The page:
Chrysler had the A-body Plymouth Barracuda in production before Ford had the Mustang. So, in reality, the Barracuda was the first actual Pony car in the American car market. But Chryslers were always underpowered compared to the big block Mustangs and Camaros. So the 1969 Plymouth Cuda A57 HiPo 383 came into existence just in time to make a difference in Mopar history. It was the first year they officially called it a ‘Cuda at the factory, but the last year for the A-Body.
This week a very rare 1969 Plymouth Cuda A57 383 was listed for sale by a private seller in Errol, New Hampshire. (You can find the ad information here at this link.) Since he was actually one of the mechanics that originally worked on this car he knows that it is 100 percent original. To top it off, the Cuda comes with a known history.
There were three engine choices if you chose the “Cuda Performance Package” in 1969, the 340 ci V8, 383 ci or 440 ci. The ‘Cuda 383 Package was coded A57 (as noted on the fender tag), and included the high-performance drivetrain, heavy-duty suspension and wheels, E70-14 Red Streak tires and dual-exhaust, plus black-out trim and sport tape stripes with 383 callouts and a pair of non-functional hood scoops.
In order to understand how rare this particular A57 Cuda 383 actually is, we have to first tell you about its history. According to the ad copy written by the current owner, this car was ordered new by a man named Bob Carbonneau. It was ordered at Foss Motors Chrysler Plymouth in Exeter, New Hampshire by Bob’s uncle, a saleman named Harry Marcott. It is said that Bob drove this car for two to three summers, then put it in storage with 25,000 miles on the odometer.
In storage it stayed until the current owner bought it in 2000. Without altering the car, they took it to the Chrysler at Carlisle survivor show. At that show they met a Chrysler employee whose father had worked at Chrysler during the time this car was built. He told them their A57 was rare because it has a vinyl roof. How rare? He told them it was the only one produced. Furthermore, he told them their A57 383 car was one of the few remaining in completely original condition. “We have every piece of paperwork that came with the Cuda when it left the dealership,” the current owner tells us, “including the temporary registration and last inspection sticker, window sticker, build sheet, etc.”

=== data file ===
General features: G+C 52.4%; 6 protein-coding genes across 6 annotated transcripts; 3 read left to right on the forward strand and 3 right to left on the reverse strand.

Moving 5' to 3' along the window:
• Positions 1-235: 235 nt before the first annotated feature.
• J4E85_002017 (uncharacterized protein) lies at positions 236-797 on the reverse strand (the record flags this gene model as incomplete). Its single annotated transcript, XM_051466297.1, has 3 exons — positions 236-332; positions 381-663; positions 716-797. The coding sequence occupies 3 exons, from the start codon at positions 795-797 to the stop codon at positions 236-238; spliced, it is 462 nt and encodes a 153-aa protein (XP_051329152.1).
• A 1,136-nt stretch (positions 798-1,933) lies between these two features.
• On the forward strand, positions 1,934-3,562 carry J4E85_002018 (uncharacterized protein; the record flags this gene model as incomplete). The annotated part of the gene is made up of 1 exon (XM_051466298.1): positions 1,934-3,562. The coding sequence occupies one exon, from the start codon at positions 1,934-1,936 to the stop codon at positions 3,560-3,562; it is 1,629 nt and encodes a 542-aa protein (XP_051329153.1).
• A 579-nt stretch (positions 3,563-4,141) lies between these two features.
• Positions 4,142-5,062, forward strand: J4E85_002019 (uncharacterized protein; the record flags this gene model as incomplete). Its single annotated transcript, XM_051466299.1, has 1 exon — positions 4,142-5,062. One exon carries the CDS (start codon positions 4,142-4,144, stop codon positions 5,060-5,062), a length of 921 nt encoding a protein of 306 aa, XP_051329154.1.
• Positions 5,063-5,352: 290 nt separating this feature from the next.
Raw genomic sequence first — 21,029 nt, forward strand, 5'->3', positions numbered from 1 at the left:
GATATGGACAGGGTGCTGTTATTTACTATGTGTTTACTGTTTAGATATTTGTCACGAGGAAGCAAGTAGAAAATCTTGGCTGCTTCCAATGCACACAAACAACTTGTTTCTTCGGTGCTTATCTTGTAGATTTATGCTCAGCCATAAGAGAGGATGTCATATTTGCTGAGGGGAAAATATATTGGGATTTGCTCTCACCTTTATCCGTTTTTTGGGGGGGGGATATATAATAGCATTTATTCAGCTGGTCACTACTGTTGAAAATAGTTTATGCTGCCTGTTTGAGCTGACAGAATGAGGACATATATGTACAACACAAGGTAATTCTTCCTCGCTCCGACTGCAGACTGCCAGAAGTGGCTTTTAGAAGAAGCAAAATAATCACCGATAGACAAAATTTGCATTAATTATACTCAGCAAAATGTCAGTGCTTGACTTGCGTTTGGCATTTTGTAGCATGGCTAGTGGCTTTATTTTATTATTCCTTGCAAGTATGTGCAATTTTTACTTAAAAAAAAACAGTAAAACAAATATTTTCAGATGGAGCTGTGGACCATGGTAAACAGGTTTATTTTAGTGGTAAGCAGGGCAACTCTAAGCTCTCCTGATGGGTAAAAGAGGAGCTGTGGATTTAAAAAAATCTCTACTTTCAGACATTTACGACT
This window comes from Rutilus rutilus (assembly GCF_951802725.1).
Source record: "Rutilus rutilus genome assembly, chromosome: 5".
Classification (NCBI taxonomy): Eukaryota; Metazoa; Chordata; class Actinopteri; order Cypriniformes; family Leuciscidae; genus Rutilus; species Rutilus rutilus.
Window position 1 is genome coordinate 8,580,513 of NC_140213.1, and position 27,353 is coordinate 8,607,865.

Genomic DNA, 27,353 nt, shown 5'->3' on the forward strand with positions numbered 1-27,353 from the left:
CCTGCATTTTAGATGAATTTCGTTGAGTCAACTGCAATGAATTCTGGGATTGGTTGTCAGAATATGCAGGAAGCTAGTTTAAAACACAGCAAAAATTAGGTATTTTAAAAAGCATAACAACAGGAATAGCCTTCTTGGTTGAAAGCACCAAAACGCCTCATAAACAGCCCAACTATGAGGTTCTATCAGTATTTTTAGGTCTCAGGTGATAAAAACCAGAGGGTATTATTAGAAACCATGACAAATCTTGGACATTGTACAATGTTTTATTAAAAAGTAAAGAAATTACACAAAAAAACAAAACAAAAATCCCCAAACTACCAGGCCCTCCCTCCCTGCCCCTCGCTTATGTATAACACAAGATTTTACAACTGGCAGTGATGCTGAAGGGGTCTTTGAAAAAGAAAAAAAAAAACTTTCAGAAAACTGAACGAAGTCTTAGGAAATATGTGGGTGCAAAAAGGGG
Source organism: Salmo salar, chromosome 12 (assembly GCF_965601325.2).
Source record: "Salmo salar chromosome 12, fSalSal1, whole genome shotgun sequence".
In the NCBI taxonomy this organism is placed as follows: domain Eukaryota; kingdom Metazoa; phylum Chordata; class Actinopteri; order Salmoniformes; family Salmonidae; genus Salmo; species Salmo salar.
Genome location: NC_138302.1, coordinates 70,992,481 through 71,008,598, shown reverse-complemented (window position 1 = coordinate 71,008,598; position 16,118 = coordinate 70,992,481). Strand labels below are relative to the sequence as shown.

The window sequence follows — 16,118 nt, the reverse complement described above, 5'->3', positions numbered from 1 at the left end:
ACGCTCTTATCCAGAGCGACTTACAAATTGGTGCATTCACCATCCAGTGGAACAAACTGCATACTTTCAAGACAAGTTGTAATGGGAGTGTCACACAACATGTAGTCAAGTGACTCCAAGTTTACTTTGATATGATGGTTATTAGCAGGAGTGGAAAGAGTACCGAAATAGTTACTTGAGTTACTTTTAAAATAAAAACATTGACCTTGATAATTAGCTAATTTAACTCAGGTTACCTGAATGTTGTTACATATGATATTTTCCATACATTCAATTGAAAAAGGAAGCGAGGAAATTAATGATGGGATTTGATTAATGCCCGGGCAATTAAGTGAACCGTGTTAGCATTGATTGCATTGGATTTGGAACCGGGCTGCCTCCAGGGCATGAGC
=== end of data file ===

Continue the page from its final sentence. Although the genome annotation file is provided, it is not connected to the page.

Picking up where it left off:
The 383 could be ordered with the TorqueFlite three-speed automatic or the A833 4-speed manual transmission. Plymouth reportedly built 718 Barracudas with the 383 ci V8 for the Formula S model, and 462 units produced for the Cuda 383 series. Yet there were only 130 Plymouth Cudas produced with the A57 code on their fender tags. According to the source, this could be the only one with a vinyl roof.
The A57 383 engine was called the Super Commando 383. It was factory rated at 330 horsepower. The 383 combined its 4.25 x 3.375-inch bore and stroke with a 10:1 compression ratio. Combined with a Carter AVS 4-barrel carburetor it made 330 horsepower. The factory stated it would create 425-lbs.ft. of torque at 3,600 rpm. The A57 package would have come with a Sure Grip limited slip differential, the Mopar 8 1/4″ rear end used on most big block muscle cars.
What might not be immediately apparent is the suspension setup on these cars. Unlike the 340 Cudas, an A57 would come with what was called the “Torsion-Aire suspension.” That included goodies that you would not get on other big block Mopars. It included heavy-duty rear leaf springs, heavy-duty torsion bars and a one-inch diameter solid anti-roll bar up front. The big block Cuda came with a pair of 11-inch rotors in front as the disc brake option was standard from the factory. Four-pistons calipers were power assisted.
1969 was the last year for the A-body based Barracuda, as the E-Body Barracudas would emerge in 1970. Yet this 1969 Plymouth Cuda A57 is relatively affordable compared to its later E-Body cousins. Check the ad copy for the updated price on this one.